Apps: Both would get a 7/10, however the future scenes for Guided Meditation VR would take it to an 8/10 and make it the better of the two.

guided med vr                                exvreience

 

Anxiety. There are again a few apps for public speaking, fear of flying etc. Really not many right now but they are coming through quite quickly. The main distinction is previously VR has meant a programmed virtual reality, so quite grainy computer generated simulation. The cameras now however mean the content is using real images and footage and in HD. This is far better. Again, I have used it for students with a fear of public speaking at my school. I simply recorded our hall with no spectators, 10 spectators, 20 and then 35. Time was limited and students so I plan to sepnd a bit of time on this concept building towards a full assembly. This is great for both students and staff. I turn the sound down and through desensitization we gradually build the scene up with the student reading their presentation. Again we look at anchors in the room and capture the sensations of a successful delivery.

heights

Sports Counselling. Visualisation can be anchored in real-time and specific to the individual and their sport and needs. For example in Rugby, a kicker would be recorded completing a successful kick. This recording is then utilised to replay and rehearse the conditions and enable you both to explore anchors whether on the field, physically or verbally. This principle is used in most golf shops nowadays to improve your swing without having to wade through rivers or apologise to the next green to retrieve your ball.

How do I intend to use it?

Behaviour Modification. I hope to simply record scenarios that cover the gambit of student challenges. Conflict resolution and bullying for example. Recording scenarios that we can use to explore the A B C’s of behaviours and also the opportunity to apply what we discuss in a safe but realistic environment -role play.

I hope to utilise a specific camera to increase the quality and availability of footage and content that is specific to my client base, community and presenting issues, so NZ rather than courtesy of The States. The fly 360 (below) seems like the best ‘normal folk’ or no commercial grade device retailing at about $950 NZD. However there are others in your local store such as the Samsung Gear 360 ($650 NZD). However, if you want to keep it even more low-budget then use your 360 option on most of the newer phones.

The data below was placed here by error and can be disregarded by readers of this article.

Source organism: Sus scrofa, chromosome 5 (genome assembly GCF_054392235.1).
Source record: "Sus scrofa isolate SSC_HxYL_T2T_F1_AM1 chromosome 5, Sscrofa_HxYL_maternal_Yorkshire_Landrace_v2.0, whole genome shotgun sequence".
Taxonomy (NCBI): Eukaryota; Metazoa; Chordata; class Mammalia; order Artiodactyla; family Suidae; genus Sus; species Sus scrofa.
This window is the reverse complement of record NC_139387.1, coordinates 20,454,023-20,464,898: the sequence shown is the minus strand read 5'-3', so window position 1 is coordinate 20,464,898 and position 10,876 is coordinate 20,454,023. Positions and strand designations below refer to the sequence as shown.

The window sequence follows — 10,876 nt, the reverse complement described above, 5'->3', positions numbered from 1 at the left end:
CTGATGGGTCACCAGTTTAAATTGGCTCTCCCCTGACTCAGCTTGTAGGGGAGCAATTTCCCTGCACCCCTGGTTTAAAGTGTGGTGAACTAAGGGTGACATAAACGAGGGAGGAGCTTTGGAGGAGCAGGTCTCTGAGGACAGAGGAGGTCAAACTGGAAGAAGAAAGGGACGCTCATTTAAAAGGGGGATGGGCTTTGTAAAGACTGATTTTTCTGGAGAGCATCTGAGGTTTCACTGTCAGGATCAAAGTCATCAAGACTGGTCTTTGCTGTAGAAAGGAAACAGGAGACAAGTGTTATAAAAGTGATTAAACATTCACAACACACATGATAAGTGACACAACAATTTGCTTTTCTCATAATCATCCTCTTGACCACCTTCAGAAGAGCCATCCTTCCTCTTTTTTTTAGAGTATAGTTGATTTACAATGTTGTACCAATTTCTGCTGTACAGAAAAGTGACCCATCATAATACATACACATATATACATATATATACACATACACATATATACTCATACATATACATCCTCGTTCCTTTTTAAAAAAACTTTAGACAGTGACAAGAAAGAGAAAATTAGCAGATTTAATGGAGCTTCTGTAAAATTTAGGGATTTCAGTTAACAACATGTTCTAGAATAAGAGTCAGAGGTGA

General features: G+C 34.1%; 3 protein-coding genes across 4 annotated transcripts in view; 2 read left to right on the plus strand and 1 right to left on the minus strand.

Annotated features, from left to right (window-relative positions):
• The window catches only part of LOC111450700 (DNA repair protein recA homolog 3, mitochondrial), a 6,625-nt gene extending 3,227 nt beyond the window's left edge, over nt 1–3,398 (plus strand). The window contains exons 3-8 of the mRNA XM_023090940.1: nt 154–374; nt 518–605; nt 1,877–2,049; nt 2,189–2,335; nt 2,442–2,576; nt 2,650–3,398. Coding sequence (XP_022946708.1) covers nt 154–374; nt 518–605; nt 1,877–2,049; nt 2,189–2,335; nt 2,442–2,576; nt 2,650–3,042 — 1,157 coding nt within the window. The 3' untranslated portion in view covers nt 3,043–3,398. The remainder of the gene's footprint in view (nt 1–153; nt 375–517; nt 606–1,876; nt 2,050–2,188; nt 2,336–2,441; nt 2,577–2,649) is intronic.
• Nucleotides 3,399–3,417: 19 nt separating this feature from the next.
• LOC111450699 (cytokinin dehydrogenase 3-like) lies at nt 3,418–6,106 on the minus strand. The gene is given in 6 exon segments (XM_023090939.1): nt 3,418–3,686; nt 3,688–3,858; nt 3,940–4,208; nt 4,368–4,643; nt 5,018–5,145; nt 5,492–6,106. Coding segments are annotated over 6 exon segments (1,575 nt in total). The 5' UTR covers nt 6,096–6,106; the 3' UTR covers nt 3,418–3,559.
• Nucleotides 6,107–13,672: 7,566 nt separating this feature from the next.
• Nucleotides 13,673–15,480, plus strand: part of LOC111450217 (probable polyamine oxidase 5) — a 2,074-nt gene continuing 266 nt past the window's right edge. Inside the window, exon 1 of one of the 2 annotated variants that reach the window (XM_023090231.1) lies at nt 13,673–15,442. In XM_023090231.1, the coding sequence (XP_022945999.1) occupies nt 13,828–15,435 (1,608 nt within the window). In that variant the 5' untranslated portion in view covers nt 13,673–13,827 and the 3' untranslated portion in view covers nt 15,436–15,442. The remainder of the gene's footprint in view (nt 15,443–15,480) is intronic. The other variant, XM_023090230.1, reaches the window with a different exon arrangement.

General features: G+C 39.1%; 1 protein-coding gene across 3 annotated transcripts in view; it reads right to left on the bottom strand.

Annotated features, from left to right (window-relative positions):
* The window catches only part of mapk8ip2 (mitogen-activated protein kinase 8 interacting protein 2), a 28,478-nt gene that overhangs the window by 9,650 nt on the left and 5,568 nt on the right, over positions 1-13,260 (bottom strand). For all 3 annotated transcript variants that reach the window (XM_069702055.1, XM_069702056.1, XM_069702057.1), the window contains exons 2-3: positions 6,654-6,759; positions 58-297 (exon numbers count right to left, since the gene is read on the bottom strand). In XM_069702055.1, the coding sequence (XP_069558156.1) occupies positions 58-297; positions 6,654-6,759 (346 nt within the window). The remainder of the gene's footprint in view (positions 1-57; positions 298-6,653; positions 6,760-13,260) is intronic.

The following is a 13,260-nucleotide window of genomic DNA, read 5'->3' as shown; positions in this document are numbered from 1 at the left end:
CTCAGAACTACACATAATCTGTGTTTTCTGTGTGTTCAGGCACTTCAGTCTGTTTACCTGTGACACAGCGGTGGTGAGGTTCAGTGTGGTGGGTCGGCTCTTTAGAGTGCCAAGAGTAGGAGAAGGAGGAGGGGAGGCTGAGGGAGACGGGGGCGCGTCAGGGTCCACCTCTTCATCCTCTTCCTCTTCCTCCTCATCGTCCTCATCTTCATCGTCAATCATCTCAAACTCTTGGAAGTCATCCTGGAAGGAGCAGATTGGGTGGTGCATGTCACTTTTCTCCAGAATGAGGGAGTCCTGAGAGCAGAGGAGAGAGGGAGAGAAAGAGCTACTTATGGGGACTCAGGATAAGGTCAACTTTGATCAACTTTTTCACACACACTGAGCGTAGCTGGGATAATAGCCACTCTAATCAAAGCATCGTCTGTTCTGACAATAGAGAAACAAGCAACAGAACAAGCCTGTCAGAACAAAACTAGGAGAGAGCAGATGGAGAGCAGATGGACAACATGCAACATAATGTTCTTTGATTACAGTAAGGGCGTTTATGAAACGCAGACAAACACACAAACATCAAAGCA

fly360

It’s very new and specific reviews of apps and uses will grow in time through future blogs. Early signs are extremely positive, my clients love it and it can really fit in nicely as part of a wider session making a great additional resource to work with clients.

For more info etc. check out:

http://www.vrs.org.uk/virtual-reality-healthcare/therapies.html

Virtual Reality Therapy: Treating The Global Mental Health Crisis

http://www.apa.org/research/action/speaking-of-psychology/virtual-reality.aspx

http://www.wsj.com/articles/virtual-reality-as-a-therapy-tool-1443260202

(These articles offer further reading, they are not necessarily my thoughts and opinions)

 

 

Passion Pushing or Sharing the Goodness

Lighting the fire and watching it grow or lighting the fire and pumping it as hard as you can to make it grow big and now, until you smother the spark completely.

Now, this post is close to my heart and one that has entertained me quite a bit in only the last couple of weeks. I am quite competitive and have always competed in a number of sports from bottom to top levels. Wanting to share this goodness with my own boy we entered and took part in the X-Race in Devonport- amazing experience and a heck of an event.